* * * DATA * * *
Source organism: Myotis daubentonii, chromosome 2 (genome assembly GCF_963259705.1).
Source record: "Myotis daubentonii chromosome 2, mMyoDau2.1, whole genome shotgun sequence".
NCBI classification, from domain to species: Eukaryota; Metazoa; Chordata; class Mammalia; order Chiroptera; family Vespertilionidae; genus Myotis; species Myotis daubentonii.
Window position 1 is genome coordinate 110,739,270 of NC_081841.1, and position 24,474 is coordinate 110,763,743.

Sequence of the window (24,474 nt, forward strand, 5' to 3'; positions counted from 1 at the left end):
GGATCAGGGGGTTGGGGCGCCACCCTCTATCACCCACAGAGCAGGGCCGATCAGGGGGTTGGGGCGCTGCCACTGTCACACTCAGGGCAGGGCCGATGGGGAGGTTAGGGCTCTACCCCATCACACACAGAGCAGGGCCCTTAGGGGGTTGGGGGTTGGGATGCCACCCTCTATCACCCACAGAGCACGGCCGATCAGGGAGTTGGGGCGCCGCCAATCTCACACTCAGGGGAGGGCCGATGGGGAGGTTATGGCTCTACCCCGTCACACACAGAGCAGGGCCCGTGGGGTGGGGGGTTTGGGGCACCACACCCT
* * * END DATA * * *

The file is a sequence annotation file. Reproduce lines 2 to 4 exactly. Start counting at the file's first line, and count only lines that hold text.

Source record: "Myotis daubentonii chromosome 2, mMyoDau2.1, whole genome shotgun sequence".
NCBI classification, from domain to species: Eukaryota; Metazoa; Chordata; class Mammalia; order Chiroptera; family Vespertilionidae; genus Myotis; species Myotis daubentonii.
Window position 1 is genome coordinate 110,739,270 of NC_081841.1, and position 24,474 is coordinate 110,763,743.